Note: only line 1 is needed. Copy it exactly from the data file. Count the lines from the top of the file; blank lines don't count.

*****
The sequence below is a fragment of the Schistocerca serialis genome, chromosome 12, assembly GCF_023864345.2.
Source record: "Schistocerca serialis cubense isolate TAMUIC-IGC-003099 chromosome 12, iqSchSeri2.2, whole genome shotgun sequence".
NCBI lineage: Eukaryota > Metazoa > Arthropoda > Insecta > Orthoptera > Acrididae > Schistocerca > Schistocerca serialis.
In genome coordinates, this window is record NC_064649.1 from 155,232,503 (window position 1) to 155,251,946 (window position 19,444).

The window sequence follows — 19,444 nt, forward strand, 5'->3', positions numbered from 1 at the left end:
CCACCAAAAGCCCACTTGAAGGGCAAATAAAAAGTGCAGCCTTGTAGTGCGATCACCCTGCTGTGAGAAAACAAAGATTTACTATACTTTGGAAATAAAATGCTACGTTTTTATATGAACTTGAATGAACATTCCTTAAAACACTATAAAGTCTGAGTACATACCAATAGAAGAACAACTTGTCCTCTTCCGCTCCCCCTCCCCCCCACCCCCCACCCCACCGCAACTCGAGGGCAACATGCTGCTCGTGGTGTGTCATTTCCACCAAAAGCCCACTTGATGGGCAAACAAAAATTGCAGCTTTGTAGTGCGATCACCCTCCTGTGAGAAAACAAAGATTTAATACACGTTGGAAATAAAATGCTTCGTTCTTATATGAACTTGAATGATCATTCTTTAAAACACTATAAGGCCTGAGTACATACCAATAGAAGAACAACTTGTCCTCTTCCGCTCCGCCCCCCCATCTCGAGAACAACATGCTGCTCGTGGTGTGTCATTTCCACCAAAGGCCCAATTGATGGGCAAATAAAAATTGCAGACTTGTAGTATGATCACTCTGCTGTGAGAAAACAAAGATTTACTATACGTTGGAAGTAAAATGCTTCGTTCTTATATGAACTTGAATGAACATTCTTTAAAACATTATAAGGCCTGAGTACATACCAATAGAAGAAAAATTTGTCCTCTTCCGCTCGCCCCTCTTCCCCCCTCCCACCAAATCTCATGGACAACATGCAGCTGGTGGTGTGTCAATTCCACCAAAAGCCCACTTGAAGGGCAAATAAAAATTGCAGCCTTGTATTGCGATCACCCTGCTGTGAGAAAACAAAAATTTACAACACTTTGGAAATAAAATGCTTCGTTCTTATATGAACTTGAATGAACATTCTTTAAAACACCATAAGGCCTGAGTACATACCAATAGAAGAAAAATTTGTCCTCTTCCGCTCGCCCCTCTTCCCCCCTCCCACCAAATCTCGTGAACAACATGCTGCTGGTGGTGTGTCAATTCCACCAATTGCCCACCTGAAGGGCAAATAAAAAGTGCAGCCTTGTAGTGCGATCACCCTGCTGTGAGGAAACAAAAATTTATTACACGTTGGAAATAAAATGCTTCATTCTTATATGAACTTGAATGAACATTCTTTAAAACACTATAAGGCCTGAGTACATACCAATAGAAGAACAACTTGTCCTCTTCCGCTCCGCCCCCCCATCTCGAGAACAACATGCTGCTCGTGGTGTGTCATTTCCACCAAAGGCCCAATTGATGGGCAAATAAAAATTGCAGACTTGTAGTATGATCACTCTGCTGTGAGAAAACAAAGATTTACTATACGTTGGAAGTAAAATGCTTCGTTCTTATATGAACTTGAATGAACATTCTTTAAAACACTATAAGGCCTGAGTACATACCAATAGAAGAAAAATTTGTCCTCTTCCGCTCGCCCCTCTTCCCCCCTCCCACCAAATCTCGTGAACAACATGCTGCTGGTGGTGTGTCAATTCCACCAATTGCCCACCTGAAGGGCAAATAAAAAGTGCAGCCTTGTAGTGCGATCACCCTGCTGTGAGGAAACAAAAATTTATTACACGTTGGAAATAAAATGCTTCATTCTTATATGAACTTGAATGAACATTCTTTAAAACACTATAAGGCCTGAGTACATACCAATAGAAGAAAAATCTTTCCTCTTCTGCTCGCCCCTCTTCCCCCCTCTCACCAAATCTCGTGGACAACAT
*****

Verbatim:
The sequence below is a fragment of the Schistocerca serialis genome, chromosome 12, assembly GCF_023864345.2.